Wells by Type and Status

Each state is responsible for what their oil and gas data looks like, so a simple analysis of something as ostensibly straightforward as what type of well has been drilled can be surprisingly complicated when looking across state lines. Additionally, some states combine the well type and well status into a single data field, making comparisons even more opaque.

Top 10 of 371 published well types for wells in the United States.

Top 10 of 371 published well types for wells in the United States.

Among all of the oil producing states, there are 371 different published well types. This data is “raw,” meaning that no effort has been made to combine similar entries, so “gas, oil” is counted separately from “GAS OIL,” and “Bad Data” has not been combined with “N/A,” either. Conforming data from different sources is an exercise that gets out of hand rather quickly, and utility over using the original published data is questionable, as well. We share this information, primarily to demonstrate the messy state of the data. Many states combine their well type and well status data into a single column, while others keep them separate. Unfortunately, the most frequent well type was blank, either because states did not publish well types, or they did not publish them for all of their wells.

There are no national standards for publishing oil and gas data – a serious barrier to data transparency and the most important takeaway from this exercise… 

Wells by Location

Active oil and gas wells in 2015 by state. Except for Texas, all data were aggregated published well coordinates.

Active oil and gas wells in 2015 by state. Except for Texas, all data were aggregated published well coordinates.

There are oil and gas wells in 35 of the 50 states (70%) in the United States, and 1,673 out of 3,144 (53%) of all county and county equivalent areas. The number of wells per state ranges from 57 in Maryland to 291,996 in Texas. There are 135 counties with a single well, while the highest count is in Kern County, California, host to 77,497 active wells.

With the exception of Texas, where the data are based on published lists of well county by county, the state and county well counts were determined by the location of the well coordinates. Because of this, any errors in the original well’s location data could lead to mistakes in the state and county summary files. Any wells that are offshore are not included, either. Altogether, there are about 6,000 wells (0.4%) are missing from the state and county files.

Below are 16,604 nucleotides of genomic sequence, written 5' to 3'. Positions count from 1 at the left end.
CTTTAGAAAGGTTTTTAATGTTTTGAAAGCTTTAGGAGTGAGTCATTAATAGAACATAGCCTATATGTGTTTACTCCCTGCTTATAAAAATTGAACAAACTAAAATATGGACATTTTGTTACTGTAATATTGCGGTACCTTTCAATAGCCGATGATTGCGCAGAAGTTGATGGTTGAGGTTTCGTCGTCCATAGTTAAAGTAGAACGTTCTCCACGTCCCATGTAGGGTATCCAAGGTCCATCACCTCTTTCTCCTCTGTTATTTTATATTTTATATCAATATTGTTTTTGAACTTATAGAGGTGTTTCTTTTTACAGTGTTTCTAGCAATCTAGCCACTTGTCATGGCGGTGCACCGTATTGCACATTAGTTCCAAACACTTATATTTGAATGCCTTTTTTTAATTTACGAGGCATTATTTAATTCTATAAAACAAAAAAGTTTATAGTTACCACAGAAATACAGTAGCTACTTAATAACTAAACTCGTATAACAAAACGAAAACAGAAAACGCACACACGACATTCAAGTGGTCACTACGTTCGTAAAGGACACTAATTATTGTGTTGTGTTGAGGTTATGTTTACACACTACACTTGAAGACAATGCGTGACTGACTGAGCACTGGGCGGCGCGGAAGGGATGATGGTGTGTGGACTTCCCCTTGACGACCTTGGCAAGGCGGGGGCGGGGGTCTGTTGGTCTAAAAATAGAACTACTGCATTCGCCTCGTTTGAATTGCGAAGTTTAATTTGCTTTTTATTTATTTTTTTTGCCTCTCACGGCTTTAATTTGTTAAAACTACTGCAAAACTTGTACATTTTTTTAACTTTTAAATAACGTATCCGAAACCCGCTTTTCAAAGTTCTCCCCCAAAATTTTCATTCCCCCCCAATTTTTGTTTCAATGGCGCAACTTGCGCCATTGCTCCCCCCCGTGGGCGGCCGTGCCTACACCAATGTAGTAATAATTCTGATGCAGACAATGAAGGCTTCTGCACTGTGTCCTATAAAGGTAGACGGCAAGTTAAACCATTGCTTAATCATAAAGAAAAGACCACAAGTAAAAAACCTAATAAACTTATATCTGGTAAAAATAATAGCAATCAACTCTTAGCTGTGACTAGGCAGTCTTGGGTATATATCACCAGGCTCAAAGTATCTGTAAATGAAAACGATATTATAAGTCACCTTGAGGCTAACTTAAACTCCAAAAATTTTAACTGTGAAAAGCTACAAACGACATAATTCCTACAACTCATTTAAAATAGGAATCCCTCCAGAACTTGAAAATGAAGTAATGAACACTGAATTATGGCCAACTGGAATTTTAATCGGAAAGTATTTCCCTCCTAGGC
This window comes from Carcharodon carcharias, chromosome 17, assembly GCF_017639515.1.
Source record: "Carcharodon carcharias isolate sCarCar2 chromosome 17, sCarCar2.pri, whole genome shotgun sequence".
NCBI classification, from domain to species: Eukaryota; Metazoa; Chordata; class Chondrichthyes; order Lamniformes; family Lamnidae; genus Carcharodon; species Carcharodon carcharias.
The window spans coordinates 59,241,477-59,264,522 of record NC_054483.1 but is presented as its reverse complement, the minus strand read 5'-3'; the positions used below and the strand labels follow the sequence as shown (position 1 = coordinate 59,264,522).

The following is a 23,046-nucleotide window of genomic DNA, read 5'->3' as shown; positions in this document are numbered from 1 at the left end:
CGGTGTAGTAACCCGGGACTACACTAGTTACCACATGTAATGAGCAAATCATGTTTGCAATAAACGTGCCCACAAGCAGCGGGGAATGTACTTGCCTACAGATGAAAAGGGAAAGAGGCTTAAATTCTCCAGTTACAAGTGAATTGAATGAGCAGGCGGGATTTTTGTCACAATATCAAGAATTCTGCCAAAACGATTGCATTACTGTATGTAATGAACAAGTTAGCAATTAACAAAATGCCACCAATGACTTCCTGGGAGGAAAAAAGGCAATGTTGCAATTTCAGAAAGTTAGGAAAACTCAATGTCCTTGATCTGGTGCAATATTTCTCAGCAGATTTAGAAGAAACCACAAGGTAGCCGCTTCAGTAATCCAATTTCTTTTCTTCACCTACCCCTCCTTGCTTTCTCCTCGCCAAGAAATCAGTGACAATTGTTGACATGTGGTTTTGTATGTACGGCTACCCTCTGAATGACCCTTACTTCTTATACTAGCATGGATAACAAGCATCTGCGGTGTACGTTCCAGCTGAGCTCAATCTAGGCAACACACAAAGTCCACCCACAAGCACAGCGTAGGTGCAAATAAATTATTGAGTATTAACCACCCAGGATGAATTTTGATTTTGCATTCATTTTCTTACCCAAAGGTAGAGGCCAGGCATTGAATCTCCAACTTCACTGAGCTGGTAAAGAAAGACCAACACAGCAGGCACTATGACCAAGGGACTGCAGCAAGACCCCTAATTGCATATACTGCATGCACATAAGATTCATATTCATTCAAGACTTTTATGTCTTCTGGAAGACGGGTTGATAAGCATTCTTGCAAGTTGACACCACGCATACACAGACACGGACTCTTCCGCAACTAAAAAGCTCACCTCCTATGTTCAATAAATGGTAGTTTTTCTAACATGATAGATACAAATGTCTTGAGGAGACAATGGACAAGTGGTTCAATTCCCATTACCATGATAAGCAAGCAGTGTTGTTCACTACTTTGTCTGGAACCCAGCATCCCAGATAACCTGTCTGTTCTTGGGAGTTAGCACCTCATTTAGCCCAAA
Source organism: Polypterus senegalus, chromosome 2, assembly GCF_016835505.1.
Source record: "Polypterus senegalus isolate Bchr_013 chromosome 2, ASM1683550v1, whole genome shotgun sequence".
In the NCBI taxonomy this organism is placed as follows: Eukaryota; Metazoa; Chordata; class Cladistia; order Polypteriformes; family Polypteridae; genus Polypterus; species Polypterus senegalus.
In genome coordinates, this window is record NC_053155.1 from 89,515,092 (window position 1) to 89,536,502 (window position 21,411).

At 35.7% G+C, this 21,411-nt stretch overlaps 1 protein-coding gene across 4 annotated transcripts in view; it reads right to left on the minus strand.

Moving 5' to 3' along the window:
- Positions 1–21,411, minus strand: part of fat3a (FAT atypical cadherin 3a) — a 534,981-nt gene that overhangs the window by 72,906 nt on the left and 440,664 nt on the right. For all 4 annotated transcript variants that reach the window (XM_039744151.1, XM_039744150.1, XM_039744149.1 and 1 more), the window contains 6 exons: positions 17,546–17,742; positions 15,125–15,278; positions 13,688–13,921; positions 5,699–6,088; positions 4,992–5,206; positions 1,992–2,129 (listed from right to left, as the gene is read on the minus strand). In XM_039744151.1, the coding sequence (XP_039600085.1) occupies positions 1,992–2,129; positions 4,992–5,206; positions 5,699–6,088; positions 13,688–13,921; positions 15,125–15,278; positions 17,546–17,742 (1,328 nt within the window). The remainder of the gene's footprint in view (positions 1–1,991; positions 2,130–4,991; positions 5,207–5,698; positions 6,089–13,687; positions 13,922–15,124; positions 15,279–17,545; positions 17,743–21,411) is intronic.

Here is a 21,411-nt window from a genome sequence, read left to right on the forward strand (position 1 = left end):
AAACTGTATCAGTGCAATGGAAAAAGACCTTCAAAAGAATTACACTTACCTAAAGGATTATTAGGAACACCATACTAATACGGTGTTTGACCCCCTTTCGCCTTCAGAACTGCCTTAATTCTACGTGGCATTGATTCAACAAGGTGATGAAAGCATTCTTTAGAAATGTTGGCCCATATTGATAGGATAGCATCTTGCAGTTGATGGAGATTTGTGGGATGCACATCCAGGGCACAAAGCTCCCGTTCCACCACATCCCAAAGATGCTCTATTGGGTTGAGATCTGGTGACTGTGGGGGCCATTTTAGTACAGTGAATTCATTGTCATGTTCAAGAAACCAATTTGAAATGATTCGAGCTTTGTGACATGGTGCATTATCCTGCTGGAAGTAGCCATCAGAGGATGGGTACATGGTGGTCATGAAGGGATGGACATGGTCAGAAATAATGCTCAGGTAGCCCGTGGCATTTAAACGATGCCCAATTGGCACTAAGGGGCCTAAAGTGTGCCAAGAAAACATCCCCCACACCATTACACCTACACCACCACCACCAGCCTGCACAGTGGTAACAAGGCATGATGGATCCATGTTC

Wells by Operator

There are a staggering number of oil and gas operators in the United States. In a recent project with the National Resources Defense Council, we looked at violations across the few states that publish such data, and only for the 68 operators that were identified previously as having the largest lease acreage nationwide. Even for this task, we had to follow a spreadsheet of which companies were subsidiaries of others, and sometimes the inclusion of an entity like “Williams” on the list came down to a judgement call as to whether we had the correct company or not.

No such effort was undertaken for this analysis. So in Pennsylvania, wells drilled by the operator Exco Resources PA, Inc. are not included with those drilled by Exco Resources PA, Llc., even though they are presumably the same entity. It just isn’t feasible to systematically go through thousands of operators to determine which operators are owned by whom, so we left the data as is. Results, therefore, should be taken with a brine truck’s worth of salt.

Top 10 wells by operator in the US, excluding Texas. Unknown operators are highlighted in red.

Top 10 wells by operator in the US, excluding Texas. Unknown operators are highlighted in red.

Texas does publish wells by operator, but as with so much of their data, it’s just not worth the effort that it takes to process it. First, they process it into thirteen different files, then publish it in PDF format, requiring special software to convert the data to spreadsheet format. Suffice to say, there are thousands of operators of active oil and gas wells in the Lone Star State.

Not counting Texas, there are 39,693 different operators listed in the United States. However, many of those listed are some version of “we don’t know whose well this is.” Sorting the operators by the number of wells that they are listed as having, we see four of the top ten operators are in fact unknown, including the top three positions.

Summary

The state of oil and gas data in the United States is clearly in shambles. As long as there are no national standards for data transparency, we can expect this trend to continue. The data that we looked for in this file is what we consider to be bare bones: well name, well type, well status, slant (directional, vertical, or horizontal), operator, and location. In none of these categories can we say that we have a satisfactory sense of what is going on nationally.

Click on the above button to download the three sets of data we used to make the dynamic map (once you are zoomed in to a state level). The full dataset was broken into three parts due to the large file sizes.